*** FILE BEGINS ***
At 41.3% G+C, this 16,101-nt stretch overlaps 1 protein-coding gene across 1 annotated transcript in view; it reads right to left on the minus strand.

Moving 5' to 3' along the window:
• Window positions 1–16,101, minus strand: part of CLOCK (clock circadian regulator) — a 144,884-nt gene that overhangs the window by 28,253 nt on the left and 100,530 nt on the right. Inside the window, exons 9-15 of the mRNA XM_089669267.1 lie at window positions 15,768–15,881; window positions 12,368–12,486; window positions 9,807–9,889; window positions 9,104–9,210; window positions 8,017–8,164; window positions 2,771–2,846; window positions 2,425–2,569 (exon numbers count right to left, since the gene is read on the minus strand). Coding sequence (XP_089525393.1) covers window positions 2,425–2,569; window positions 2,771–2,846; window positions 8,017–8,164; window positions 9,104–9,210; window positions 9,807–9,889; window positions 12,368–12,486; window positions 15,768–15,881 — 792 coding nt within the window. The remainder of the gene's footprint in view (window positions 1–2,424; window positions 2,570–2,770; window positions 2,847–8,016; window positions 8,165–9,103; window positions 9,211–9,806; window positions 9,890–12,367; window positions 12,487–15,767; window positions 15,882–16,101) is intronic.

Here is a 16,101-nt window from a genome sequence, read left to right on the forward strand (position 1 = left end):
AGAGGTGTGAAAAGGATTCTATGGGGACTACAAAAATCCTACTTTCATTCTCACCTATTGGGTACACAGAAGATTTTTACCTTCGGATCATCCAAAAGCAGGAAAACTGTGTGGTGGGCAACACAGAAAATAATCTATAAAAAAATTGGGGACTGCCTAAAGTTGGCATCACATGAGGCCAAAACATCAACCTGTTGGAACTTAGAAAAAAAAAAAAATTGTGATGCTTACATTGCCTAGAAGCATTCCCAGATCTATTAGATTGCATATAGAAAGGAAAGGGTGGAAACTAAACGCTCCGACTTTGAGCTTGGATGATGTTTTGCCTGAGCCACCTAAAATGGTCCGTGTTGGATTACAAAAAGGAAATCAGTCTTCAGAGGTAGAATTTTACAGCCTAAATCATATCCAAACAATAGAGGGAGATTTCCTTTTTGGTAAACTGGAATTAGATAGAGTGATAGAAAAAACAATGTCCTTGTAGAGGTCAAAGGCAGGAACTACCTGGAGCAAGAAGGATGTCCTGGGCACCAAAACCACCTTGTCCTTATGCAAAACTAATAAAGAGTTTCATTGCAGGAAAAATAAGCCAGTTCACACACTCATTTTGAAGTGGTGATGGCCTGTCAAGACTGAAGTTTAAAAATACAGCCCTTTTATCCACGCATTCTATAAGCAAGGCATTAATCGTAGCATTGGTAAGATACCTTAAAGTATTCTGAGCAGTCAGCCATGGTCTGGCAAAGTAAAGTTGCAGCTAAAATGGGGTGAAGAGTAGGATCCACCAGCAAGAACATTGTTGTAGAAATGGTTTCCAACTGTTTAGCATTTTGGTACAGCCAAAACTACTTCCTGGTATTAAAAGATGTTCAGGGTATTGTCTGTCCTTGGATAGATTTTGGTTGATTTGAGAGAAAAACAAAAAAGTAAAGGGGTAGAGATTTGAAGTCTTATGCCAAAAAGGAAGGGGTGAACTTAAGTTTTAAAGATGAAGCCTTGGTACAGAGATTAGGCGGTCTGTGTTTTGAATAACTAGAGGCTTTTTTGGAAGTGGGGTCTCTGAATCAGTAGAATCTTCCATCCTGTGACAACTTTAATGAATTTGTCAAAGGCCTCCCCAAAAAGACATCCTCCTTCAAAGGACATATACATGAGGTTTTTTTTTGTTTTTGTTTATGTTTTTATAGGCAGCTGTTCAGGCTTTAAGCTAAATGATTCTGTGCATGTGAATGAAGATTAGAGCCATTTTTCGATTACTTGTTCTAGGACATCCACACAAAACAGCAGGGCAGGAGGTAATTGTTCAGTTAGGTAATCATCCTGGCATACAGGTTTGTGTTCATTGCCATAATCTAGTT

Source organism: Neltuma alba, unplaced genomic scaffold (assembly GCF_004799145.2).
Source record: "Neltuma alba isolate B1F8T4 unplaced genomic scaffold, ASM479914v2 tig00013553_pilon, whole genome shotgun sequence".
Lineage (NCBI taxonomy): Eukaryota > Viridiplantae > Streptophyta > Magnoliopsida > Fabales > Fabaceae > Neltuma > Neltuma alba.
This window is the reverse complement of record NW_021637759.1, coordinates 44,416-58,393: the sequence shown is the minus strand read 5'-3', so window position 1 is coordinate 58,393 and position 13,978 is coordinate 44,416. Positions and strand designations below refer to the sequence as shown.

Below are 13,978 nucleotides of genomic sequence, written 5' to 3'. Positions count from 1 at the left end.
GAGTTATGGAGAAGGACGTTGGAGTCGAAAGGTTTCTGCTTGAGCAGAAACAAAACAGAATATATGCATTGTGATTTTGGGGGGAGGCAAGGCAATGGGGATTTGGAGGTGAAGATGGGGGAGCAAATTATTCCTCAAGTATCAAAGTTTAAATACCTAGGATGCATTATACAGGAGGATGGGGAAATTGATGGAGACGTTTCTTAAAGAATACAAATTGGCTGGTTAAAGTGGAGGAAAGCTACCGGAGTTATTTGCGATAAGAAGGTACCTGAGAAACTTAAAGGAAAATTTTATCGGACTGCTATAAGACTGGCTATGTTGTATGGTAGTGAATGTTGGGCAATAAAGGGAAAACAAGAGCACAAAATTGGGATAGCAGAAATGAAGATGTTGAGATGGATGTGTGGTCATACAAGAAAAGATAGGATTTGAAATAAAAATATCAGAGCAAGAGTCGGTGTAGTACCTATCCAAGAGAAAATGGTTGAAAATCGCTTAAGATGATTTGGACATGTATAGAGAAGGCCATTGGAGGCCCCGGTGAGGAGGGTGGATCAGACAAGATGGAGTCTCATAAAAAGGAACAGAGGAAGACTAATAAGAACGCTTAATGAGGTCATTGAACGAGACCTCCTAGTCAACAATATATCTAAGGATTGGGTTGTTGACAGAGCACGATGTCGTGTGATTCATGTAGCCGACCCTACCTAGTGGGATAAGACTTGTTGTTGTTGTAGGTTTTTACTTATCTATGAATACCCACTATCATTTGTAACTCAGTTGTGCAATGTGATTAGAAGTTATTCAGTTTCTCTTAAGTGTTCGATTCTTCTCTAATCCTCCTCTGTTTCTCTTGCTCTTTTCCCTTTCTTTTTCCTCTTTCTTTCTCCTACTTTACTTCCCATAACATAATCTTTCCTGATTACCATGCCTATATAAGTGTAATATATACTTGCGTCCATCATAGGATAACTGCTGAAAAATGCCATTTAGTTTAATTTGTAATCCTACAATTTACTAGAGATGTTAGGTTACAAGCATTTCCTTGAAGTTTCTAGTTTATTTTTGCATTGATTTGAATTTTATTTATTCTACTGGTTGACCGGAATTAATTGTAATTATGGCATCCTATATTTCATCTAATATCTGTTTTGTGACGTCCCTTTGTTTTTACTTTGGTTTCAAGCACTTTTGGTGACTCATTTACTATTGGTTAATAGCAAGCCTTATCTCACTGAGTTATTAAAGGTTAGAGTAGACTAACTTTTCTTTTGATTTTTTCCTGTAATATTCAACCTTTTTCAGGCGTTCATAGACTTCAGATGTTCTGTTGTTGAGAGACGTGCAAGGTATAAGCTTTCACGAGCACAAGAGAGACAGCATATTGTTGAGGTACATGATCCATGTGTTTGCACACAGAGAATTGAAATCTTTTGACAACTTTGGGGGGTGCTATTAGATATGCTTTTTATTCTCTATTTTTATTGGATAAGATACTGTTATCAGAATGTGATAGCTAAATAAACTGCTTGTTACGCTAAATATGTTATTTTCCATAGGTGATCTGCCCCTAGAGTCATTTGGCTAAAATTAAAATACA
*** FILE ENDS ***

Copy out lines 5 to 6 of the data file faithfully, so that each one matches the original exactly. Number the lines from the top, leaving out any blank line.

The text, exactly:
AGAGGTGTGAAAAGGATTCTATGGGGACTACAAAAATCCTACTTTCATTCTCACCTATTGGGTACACAGAAGATTTTTACCTTCGGATCATCCAAAAGCAGGAAAACTGTGTGGTGGGCAACACAGAAAATAATCTATAAAAAAATTGGGGACTGCCTAAAGTTGGCATCACATGAGGCCAAAACATCAACCTGTTGGAACTTAGAAAAAAAAAAAAATTGTGATGCTTACATTGCCTAGAAGCATTCCCAGATCTATTAGATTGCATATAGAAAGGAAAGGGTGGAAACTAAACGCTCCGACTTTGAGCTTGGATGATGTTTTGCCTGAGCCACCTAAAATGGTCCGTGTTGGATTACAAAAAGGAAATCAGTCTTCAGAGGTAGAATTTTACAGCCTAAATCATATCCAAACAATAGAGGGAGATTTCCTTTTTGGTAAACTGGAATTAGATAGAGTGATAGAAAAAACAATGTCCTTGTAGAGGTCAAAGGCAGGAACTACCTGGAGCAAGAAGGATGTCCTGGGCACCAAAACCACCTTGTCCTTATGCAAAACTAATAAAGAGTTTCATTGCAGGAAAAATAAGCCAGTTCACACACTCATTTTGAAGTGGTGATGGCCTGTCAAGACTGAAGTTTAAAAATACAGCCCTTTTATCCACGCATTCTATAAGCAAGGCATTAATCGTAGCATTGGTAAGATACCTTAAAGTATTCTGAGCAGTCAGCCATGGTCTGGCAAAGTAAAGTTGCAGCTAAAATGGGGTGAAGAGTAGGATCCACCAGCAAGAACATTGTTGTAGAAATGGTTTCCAACTGTTTAGCATTTTGGTACAGCCAAAACTACTTCCTGGTATTAAAAGATGTTCAGGGTATTGTCTGTCCTTGGATAGATTTTGGTTGATTTGAGAGAAAAACAAAAAAGTAAAGGGGTAGAGATTTGAAGTCTTATGCCAAAAAGGAAGGGGTGAACTTAAGTTTTAAAGATGAAGCCTTGGTACAGAGATTAGGCGGTCTGTGTTTTGAATAACTAGAGGCTTTTTTGGAAGTGGGGTCTCTGAATCAGTAGAATCTTCCATCCTGTGACAACTTTAATGAATTTGTCAAAGGCCTCCCCAAAAAGACATCCTCCTTCAAAGGACATATACATGAGGTTTTTTTTTGTTTTTGTTTATGTTTTTATAGGCAGCTGTTCAGGCTTTAAGCTAAATGATTCTGTGCATGTGAATGAAGATTAGAGCCATTTTTCGATTACTTGTTCTAGGACATCCACACAAAACAGCAGGGCAGGAGGTAATTGTTCAGTTAGGTAATCATCCTGGCATACAGGTTTGTGTTCATTGCCATAATCTAGTT

Source organism: Neltuma alba, unplaced genomic scaffold (assembly GCF_004799145.2).